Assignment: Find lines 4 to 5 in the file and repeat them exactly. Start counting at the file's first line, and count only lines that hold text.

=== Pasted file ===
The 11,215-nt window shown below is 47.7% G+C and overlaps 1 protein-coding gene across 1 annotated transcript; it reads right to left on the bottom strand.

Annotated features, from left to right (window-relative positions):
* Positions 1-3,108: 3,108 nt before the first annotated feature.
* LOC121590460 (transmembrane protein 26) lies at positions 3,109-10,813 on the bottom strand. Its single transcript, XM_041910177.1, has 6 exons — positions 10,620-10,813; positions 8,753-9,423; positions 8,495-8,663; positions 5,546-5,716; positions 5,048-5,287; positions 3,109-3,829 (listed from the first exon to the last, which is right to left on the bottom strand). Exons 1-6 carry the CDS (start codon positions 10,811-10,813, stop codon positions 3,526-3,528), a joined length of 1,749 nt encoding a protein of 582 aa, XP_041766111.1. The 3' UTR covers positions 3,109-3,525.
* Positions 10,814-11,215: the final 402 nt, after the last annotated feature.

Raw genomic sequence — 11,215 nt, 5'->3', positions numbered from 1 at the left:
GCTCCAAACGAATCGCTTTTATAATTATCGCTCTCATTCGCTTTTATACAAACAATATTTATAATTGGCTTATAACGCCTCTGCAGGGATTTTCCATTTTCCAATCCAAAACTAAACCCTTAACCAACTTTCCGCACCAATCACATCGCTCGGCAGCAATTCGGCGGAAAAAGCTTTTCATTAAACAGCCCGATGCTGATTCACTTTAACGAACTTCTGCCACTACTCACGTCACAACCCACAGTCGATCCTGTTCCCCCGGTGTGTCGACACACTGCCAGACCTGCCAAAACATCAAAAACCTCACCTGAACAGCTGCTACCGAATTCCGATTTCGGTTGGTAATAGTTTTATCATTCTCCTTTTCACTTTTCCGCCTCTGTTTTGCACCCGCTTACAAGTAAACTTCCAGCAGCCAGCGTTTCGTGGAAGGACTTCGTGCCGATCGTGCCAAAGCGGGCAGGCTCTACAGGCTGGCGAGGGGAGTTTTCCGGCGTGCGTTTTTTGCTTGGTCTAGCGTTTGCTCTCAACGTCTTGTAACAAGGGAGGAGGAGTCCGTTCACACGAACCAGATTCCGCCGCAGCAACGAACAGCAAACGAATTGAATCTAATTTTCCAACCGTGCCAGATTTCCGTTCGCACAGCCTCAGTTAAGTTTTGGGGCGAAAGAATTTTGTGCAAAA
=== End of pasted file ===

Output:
* LOC121590460 (transmembrane protein 26) lies at positions 3,109-10,813 on the bottom strand. Its single transcript, XM_041910177.1, has 6 exons — positions 10,620-10,813; positions 8,753-9,423; positions 8,495-8,663; positions 5,546-5,716; positions 5,048-5,287; positions 3,109-3,829 (listed from the first exon to the last, which is right to left on the bottom strand). Exons 1-6 carry the CDS (start codon positions 10,811-10,813, stop codon positions 3,526-3,528), a joined length of 1,749 nt encoding a protein of 582 aa, XP_041766111.1. The 3' UTR covers positions 3,109-3,525.
* Positions 10,814-11,215: the final 402 nt, after the last annotated feature.